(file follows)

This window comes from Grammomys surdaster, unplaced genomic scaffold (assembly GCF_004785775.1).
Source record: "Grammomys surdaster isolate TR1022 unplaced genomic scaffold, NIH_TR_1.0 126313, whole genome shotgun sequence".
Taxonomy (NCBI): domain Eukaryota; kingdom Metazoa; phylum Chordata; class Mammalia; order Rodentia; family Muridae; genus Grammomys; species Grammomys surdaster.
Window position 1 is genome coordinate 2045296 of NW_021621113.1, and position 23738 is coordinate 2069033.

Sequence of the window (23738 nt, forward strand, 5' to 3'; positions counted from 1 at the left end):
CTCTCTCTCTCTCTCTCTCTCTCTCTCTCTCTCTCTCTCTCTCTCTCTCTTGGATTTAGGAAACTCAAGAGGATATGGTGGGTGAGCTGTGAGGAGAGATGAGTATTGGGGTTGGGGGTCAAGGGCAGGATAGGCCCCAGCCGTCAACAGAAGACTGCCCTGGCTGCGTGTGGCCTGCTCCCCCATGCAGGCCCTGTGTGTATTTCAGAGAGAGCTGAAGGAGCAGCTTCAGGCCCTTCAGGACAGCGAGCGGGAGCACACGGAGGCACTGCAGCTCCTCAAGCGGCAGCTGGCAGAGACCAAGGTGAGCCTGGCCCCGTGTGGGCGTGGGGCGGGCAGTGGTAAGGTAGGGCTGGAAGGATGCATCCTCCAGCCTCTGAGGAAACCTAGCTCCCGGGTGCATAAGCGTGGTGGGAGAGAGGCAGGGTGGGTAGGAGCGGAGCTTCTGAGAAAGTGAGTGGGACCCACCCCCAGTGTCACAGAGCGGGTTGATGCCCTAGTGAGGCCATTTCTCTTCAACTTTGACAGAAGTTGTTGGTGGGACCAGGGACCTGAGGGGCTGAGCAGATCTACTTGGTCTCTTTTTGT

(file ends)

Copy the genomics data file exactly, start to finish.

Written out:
This window comes from Grammomys surdaster, unplaced genomic scaffold (assembly GCF_004785775.1).
Source record: "Grammomys surdaster isolate TR1022 unplaced genomic scaffold, NIH_TR_1.0 126313, whole genome shotgun sequence".
Taxonomy (NCBI): domain Eukaryota; kingdom Metazoa; phylum Chordata; class Mammalia; order Rodentia; family Muridae; genus Grammomys; species Grammomys surdaster.
Window position 1 is genome coordinate 2045296 of NW_021621113.1, and position 23738 is coordinate 2069033.

Sequence of the window (23738 nt, forward strand, 5' to 3'; positions counted from 1 at the left end):
CTCTCTCTCTCTCTCTCTCTCTCTCTCTCTCTCTCTCTCTCTCTCTCTCTTGGATTTAGGAAACTCAAGAGGATATGGTGGGTGAGCTGTGAGGAGAGATGAGTATTGGGGTTGGGGGTCAAGGGCAGGATAGGCCCCAGCCGTCAACAGAAGACTGCCCTGGCTGCGTGTGGCCTGCTCCCCCATGCAGGCCCTGTGTGTATTTCAGAGAGAGCTGAAGGAGCAGCTTCAGGCCCTTCAGGACAGCGAGCGGGAGCACACGGAGGCACTGCAGCTCCTCAAGCGGCAGCTGGCAGAGACCAAGGTGAGCCTGGCCCCGTGTGGGCGTGGGGCGGGCAGTGGTAAGGTAGGGCTGGAAGGATGCATCCTCCAGCCTCTGAGGAAACCTAGCTCCCGGGTGCATAAGCGTGGTGGGAGAGAGGCAGGGTGGGTAGGAGCGGAGCTTCTGAGAAAGTGAGTGGGACCCACCCCCAGTGTCACAGAGCGGGTTGATGCCCTAGTGAGGCCATTTCTCTTCAACTTTGACAGAAGTTGTTGGTGGGACCAGGGACCTGAGGGGCTGAGCAGATCTACTTGGTCTCTTTTTGT